Although support of Morales and his party provided internal stability for the administration, the relationship produced friction with the U.S. Critics hypothesized that Mesa’s pointed reproaches at Evo Morales in his resignation speech could represent a strategy to visibly distance himself from the coca grower leader and congressman in an attempt to curry favor with the U.S. and other international lenders in an effort to secure badly needed funding.

Mesa’s decision to focus on Morales and another union leader in his speech did turn mainstream public opinion against them. Morales denounced that he has received repeated death threats since the presidential message and has characterized the resignation announcement as “blackmail.” He has also begun to advocate coca grower demands again, especially impunity in human rights cases there. In his resignation speech, Mesa said that he refused to call out the military or police to clear blockades because he did not want to be responsible for civilian deaths. Morales countered that two coca growers were killed in September and October of 2004 and that there had been no investigation.


The Impact of the Resignation Threat

Although the Bolivian Congress refused to accept his resignation, the episode does not represent an all-out strategic victory for Mesa. He shifted his initial complaints about protesting sectors to key demands on Congress. The agreement signed with traditional parties does not guarantee their compliance, as these parties lost influence with Mesa’s inauguration and adoption of a cabinet without party affiliations. Furthermore, the possible prosecution of many of these party leaders for the death of over sixty civilians during the Sánchez de Lozada administration has deepened resentment.

Mesa has successfully shed his reputation as a weak leader, who promised everything to all parties, without being able to follow through. In a culture accustomed to blockades and other means of pressure in the absence of traditional democratic avenues to meet its needs, Mesa staged his own social protest, and is now viewed as stronger. Although as Vice President, Mesa stated that it was beneficial to have groups like MAS included in congress and government, his maneuver has pushed Evo Morales, coca growers, campesinos, trade unionists and other key groups into much more radical positions. As a result, the possibility of conflict resolution through dialogue appears even more distant.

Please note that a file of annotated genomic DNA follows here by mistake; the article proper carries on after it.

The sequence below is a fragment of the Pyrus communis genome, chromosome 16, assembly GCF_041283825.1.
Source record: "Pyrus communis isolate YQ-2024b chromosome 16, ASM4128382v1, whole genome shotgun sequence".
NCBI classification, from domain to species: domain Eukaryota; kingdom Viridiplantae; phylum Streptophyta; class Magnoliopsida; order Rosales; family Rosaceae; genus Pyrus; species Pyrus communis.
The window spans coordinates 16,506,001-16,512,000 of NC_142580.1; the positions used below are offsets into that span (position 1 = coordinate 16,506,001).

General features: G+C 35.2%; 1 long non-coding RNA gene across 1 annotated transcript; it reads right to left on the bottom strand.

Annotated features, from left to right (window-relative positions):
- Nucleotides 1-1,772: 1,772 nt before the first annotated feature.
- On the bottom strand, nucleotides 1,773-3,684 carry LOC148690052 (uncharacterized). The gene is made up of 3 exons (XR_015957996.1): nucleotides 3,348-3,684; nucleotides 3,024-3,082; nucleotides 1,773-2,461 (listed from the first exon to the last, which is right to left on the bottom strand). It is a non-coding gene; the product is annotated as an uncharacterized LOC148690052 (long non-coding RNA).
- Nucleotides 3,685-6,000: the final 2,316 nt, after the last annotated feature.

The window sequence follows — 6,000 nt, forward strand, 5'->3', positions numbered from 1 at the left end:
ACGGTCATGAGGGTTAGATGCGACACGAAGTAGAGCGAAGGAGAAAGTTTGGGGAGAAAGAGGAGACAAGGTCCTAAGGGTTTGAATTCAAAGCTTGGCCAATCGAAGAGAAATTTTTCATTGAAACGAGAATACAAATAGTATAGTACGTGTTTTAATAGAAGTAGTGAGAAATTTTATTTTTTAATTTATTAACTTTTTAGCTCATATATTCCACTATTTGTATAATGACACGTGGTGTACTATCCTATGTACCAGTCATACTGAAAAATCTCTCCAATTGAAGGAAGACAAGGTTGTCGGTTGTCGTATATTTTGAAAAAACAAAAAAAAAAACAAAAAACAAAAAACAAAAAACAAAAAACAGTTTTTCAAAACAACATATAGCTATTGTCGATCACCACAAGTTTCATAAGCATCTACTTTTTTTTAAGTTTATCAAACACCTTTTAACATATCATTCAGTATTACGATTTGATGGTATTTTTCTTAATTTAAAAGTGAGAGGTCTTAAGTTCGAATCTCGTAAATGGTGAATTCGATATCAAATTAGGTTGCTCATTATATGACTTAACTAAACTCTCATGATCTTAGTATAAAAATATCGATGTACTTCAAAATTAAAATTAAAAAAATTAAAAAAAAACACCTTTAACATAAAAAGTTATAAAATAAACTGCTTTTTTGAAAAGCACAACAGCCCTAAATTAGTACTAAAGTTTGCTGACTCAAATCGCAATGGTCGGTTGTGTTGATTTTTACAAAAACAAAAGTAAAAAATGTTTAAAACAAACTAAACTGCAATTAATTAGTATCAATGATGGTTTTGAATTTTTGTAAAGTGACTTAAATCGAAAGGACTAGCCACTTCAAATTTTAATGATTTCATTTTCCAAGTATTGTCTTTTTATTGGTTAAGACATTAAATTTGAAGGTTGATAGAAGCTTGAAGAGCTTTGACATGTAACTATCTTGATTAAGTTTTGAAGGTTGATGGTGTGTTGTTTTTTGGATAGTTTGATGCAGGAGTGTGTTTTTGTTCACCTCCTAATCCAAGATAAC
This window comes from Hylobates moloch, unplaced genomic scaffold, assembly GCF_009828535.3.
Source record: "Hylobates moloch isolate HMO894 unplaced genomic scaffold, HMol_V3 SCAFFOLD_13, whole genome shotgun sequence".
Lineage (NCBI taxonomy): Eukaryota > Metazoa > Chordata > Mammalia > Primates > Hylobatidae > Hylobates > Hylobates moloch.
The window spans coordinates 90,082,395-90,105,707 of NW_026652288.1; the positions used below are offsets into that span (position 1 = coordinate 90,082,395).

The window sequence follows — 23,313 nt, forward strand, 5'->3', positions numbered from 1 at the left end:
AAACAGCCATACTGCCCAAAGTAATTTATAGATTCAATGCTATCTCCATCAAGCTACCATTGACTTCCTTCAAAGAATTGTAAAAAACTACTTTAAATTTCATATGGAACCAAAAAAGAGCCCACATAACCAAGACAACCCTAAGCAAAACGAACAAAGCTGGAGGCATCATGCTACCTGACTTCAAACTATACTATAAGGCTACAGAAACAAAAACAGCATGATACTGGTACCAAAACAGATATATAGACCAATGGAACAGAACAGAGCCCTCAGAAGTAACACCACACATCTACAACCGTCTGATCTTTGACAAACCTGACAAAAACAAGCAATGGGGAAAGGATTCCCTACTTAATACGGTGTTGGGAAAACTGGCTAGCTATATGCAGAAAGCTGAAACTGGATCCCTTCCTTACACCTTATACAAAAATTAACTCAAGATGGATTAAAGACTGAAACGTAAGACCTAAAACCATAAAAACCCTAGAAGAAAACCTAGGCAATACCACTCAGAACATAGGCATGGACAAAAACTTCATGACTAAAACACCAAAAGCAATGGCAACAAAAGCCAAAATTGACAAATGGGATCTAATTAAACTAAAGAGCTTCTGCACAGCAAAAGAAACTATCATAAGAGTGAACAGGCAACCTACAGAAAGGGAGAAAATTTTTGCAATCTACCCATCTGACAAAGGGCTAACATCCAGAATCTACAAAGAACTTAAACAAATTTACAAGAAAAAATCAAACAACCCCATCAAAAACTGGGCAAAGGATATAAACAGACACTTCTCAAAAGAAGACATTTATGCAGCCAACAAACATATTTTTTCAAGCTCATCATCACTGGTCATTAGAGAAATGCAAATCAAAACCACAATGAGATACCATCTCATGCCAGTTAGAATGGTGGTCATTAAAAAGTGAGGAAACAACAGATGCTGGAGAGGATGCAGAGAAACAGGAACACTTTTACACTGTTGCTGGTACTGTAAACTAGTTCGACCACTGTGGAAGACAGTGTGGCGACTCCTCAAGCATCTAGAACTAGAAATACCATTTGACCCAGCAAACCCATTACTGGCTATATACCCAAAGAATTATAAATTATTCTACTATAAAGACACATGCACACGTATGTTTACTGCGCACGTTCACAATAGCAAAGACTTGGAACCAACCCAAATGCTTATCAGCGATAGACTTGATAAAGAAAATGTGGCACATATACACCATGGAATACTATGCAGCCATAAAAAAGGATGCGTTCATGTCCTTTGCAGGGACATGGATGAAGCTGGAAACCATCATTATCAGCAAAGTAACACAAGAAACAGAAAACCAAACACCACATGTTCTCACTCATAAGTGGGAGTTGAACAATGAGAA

Maintaining international funds and approval to pay the bills continues to be a priority. Influential donors, specifically the U.S., may press Mesa to end the entrenched blockades in the Chapare, especially around the oil wells there. As a result, a negotiated solution appears less probable than armed intervention by the security forces.

By citing the real need to maintain international funding, Mesa has created the impression with that he will cater to US and transnational dictates, a position unacceptable to protesting groups.

Blockades in the Chapare continue, as do those in the Alto and in Cochabamba, the nation’s third largest city, which is completely surrounded. Strikes and blockades also took place in Santa Cruz and Potosi. The so-called “silent majority” that has come out in support for Mesa has begun to call for strong-arm tactics against protestors. In several cities, confrontations have ensued between Mesa supporters and protestors. Strikes and blockades also took place in Santa Cruz and Potosi.

Battle lines have been drawn, once again, according to traditional alliances— the executive and traditional parties vs. more radical, historically-excluded social sectors. MAS, the largest trade union (COB), campesinos led by Felipe Quispe Huanca and seven other popular groups announced a coalition to continue protests and blockades on March 9. Fearing that his move had backfired, Mesa publicly apologized to Evo Morales, prompting an announcement from Morales that negotiations with the government still may be possible. It remains unclear whether Mesa’s political gamble will permit Bolivia to move forward as a nation or further polarize an already profoundly-divided society.

KATHRYN LEDEBUR is the director of the Andean Information Network in Cochabamba, Bolivia. She can be reached at: